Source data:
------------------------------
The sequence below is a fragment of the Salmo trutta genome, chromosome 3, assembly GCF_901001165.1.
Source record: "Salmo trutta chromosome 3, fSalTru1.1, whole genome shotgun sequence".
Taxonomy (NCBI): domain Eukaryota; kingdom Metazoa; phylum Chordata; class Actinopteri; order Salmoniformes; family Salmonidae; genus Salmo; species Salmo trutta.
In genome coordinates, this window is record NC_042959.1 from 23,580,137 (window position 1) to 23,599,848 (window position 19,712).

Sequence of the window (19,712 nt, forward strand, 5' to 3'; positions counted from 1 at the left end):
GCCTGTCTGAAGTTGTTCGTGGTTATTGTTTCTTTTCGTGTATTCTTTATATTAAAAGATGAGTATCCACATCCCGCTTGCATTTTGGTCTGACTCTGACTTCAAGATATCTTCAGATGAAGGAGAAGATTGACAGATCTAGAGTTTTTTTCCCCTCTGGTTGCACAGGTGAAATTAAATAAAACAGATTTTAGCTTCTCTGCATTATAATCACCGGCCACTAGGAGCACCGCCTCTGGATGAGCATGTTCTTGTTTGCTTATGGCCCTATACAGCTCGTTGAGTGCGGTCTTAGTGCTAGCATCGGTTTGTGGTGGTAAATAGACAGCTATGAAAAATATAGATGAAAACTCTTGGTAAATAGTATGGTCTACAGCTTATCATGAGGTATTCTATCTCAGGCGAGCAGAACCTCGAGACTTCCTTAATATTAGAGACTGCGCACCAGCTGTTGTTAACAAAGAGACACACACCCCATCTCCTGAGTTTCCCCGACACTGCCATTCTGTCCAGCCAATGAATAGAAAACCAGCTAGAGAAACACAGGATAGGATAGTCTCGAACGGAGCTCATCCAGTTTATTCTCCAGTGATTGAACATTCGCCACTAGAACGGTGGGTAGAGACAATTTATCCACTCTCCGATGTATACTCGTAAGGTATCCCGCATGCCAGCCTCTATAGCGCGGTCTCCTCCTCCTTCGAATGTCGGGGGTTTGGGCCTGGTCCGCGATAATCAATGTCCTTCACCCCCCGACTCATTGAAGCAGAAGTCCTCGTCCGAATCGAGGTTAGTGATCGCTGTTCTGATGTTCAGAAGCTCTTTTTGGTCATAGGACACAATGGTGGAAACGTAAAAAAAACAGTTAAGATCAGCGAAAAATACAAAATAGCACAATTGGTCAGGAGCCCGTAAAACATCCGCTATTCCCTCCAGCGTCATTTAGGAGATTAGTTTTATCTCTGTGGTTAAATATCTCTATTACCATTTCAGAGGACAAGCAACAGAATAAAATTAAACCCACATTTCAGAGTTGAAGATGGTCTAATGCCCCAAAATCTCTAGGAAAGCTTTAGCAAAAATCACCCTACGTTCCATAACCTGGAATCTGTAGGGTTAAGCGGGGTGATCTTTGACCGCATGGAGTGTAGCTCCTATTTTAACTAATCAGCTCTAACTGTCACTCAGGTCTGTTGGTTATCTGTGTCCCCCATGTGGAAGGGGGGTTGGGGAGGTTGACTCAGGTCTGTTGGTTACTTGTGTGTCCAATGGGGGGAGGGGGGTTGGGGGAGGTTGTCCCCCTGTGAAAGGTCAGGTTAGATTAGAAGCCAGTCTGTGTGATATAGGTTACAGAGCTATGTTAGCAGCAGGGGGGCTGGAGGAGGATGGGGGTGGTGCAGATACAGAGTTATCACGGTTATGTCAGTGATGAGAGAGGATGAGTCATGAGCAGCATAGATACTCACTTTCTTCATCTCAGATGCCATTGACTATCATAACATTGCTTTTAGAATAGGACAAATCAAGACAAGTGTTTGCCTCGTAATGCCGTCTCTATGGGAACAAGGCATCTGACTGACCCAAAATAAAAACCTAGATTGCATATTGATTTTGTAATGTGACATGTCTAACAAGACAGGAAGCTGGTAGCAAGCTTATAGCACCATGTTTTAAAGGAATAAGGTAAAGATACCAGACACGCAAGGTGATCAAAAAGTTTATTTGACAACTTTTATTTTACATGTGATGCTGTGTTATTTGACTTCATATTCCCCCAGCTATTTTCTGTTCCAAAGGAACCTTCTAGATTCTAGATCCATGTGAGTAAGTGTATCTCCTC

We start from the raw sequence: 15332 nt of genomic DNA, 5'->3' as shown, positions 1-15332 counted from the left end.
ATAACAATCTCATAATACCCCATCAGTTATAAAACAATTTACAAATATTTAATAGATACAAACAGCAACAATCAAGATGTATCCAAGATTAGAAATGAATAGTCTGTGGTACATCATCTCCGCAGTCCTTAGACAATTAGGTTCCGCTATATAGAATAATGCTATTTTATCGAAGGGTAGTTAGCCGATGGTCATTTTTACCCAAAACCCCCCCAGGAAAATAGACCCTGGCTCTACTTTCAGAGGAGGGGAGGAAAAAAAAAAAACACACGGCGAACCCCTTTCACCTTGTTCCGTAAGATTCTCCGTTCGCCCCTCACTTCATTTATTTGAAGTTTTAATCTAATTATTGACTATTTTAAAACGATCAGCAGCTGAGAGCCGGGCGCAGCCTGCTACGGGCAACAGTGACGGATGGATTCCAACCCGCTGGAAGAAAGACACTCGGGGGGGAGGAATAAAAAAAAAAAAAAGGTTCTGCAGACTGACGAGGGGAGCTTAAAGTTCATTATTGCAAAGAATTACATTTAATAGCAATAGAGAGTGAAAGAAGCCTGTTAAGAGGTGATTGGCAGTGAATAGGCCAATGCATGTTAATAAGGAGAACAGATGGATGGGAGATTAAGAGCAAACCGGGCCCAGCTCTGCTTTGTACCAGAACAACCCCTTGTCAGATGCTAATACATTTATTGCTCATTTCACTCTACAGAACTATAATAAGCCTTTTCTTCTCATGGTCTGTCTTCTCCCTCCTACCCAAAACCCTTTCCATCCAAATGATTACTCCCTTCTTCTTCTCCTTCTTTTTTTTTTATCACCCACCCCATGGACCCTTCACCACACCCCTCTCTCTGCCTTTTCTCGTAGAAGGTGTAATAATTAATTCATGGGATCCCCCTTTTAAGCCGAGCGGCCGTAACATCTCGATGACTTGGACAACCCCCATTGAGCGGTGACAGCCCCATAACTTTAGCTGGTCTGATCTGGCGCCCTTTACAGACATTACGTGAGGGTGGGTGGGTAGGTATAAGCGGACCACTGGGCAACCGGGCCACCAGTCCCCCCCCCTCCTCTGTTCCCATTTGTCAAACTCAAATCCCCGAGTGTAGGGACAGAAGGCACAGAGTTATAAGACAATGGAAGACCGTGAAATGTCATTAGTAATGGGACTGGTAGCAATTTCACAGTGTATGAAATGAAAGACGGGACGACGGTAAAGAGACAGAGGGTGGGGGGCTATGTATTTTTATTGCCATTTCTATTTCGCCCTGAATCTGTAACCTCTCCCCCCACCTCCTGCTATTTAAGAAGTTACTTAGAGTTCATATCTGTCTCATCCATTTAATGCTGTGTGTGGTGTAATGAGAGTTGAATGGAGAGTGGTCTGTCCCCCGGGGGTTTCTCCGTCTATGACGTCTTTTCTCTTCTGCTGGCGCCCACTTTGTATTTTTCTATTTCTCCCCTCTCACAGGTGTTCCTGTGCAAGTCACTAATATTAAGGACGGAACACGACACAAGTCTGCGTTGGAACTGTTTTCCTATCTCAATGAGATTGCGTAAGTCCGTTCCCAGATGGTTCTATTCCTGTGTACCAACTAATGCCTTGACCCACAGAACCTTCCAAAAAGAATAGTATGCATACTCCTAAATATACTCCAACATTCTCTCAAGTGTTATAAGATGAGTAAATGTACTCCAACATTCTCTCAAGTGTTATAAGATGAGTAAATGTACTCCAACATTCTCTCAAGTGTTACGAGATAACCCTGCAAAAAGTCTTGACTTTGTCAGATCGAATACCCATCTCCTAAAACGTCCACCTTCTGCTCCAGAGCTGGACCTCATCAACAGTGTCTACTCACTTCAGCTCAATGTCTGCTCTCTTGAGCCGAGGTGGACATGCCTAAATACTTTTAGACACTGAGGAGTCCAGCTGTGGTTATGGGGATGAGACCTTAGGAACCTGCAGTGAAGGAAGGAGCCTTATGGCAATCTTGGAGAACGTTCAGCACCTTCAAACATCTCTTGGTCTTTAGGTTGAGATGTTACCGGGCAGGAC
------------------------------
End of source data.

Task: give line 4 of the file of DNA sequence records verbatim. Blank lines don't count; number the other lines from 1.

In genome coordinates, this window is record NC_042959.1 from 23,580,137 (window position 1) to 23,599,848 (window position 19,712).